Becoming a firefighter is a very dangerous occupation and requires many other tedious tasks, however there are some benefits of belonging to the Firefighter Family and Brotherhood. Several weeks ago, took the family to a fundraiser for a local Colony, TX firefighter with serious health issues. The event was called “A Day for Steven”. Steven recently had heart surgery and it’s unknown if he can return back to service. This extended leave and medical bills have caused financial hardships for Steve and his family.
One of the event activities was at a local restaurant where you could meet Steve and his family during lunch time. Part of the proceeds for the day would go to the fundraising efforts. There was a live band, silent auction, and plenty of good food and beer served on the outdoor patio. Fire trucks and an ambulance were parked at the front of the restaurant. In addition a Careflite Medical Helicopter flew in and landed in an open field near the restaurant. Parents and children were allowed to take a tour of the equipment,vehicles, and helicopter and ask on duty staff questions.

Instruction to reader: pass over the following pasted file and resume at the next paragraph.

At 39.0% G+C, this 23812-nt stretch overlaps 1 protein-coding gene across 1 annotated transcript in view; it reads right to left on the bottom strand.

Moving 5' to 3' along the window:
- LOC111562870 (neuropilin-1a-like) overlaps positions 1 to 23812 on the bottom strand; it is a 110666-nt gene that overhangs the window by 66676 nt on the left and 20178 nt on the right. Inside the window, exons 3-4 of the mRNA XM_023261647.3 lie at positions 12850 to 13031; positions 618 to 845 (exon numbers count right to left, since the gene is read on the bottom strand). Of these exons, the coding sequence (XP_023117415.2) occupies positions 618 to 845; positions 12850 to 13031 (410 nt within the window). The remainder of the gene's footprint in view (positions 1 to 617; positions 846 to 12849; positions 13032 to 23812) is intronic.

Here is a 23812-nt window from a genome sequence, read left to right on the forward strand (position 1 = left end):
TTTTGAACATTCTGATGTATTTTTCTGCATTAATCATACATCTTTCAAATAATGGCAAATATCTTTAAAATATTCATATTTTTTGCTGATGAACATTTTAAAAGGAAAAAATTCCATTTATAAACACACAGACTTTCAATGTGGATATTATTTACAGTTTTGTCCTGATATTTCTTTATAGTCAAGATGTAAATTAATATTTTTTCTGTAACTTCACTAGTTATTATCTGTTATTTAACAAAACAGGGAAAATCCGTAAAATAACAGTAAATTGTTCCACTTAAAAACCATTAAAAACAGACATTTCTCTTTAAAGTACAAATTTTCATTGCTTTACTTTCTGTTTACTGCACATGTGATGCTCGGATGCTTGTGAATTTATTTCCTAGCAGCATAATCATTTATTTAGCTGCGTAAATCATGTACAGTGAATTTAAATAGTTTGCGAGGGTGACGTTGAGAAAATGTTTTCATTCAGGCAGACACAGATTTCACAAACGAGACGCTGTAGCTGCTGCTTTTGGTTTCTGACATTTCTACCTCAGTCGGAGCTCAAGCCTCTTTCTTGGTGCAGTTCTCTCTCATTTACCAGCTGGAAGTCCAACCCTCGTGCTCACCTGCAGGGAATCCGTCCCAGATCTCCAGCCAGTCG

While people were eating lunch, Steven spoke to the crowd. The speech was brief and to the point. He thanked them for their support and how the events exceeded his expectations. He also indicated how proud he is to have support and be with the greatest fire department in the world. He truly loves his firefighter family and brothers. You could feel the sense of pride and family values in the air. It was a great family filled day. Thank you Steven for your service and teaching us what is truly important in life and showing us what it’s like to be part of the Firefighter Family.
Hey gang. Here’s another 5 tips to help you become a firefighter. Take note of these and you could increase your chances to landing a career in the fire service.
1. Take responsibility